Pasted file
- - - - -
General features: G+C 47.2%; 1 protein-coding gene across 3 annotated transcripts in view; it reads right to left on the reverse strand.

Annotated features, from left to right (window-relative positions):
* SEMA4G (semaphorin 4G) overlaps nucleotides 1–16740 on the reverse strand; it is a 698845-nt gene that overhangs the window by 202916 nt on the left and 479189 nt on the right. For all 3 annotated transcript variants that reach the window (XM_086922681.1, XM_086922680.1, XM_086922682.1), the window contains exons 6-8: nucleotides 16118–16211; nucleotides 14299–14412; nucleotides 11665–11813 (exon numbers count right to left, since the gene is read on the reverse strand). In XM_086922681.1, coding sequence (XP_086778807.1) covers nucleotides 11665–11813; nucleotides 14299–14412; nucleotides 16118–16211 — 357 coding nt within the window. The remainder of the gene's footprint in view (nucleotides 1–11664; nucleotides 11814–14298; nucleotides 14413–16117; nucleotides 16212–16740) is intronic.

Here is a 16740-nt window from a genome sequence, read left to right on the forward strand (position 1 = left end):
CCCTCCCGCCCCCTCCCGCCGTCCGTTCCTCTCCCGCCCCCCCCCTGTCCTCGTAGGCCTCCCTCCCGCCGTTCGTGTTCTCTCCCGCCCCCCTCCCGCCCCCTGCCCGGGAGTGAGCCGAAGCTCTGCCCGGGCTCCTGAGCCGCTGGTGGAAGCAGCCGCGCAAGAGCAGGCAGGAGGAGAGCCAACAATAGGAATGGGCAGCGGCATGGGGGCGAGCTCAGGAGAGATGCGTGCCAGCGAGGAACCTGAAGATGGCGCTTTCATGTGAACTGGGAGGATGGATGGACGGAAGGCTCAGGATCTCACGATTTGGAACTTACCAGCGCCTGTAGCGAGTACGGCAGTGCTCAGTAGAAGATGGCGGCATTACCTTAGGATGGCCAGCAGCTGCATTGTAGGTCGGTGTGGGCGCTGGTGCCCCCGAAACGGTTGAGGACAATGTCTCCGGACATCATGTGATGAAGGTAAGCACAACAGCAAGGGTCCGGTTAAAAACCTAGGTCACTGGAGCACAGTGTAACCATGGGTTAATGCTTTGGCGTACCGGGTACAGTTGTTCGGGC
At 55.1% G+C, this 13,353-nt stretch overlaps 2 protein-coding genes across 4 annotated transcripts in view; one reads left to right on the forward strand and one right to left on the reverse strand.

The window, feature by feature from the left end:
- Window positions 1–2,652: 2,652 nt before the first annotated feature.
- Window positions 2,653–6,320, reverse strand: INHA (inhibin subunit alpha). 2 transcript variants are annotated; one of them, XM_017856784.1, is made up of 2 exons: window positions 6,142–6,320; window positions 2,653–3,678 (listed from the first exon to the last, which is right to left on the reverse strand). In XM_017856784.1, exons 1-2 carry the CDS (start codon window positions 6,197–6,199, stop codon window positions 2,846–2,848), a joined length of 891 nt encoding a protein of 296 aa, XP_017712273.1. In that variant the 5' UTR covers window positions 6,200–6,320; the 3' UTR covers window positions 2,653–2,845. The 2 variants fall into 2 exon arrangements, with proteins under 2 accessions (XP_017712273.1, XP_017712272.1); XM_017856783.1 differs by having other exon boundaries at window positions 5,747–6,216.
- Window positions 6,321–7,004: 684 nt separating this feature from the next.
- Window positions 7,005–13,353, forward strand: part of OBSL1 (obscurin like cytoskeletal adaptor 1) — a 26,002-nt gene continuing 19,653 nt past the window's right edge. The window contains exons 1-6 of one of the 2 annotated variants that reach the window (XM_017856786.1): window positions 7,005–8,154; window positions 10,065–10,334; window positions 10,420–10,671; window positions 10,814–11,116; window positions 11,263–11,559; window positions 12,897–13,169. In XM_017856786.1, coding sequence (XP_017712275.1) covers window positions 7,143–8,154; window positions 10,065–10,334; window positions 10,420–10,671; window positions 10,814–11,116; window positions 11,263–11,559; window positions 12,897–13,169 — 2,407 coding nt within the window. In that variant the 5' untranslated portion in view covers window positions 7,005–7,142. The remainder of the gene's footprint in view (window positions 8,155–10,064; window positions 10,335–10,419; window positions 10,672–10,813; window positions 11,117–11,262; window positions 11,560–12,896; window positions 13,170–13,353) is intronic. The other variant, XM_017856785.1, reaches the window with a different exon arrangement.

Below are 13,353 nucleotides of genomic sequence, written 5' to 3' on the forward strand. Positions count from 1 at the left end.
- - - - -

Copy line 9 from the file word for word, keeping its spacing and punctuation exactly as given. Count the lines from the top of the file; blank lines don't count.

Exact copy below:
- Window positions 2,653–6,320, reverse strand: INHA (inhibin subunit alpha). 2 transcript variants are annotated; one of them, XM_017856784.1, is made up of 2 exons: window positions 6,142–6,320; window positions 2,653–3,678 (listed from the first exon to the last, which is right to left on the reverse strand). In XM_017856784.1, exons 1-2 carry the CDS (start codon window positions 6,197–6,199, stop codon window positions 2,846–2,848), a joined length of 891 nt encoding a protein of 296 aa, XP_017712273.1. In that variant the 5' UTR covers window positions 6,200–6,320; the 3' UTR covers window positions 2,653–2,845. The 2 variants fall into 2 exon arrangements, with proteins under 2 accessions (XP_017712273.1, XP_017712272.1); XM_017856783.1 differs by having other exon boundaries at window positions 5,747–6,216.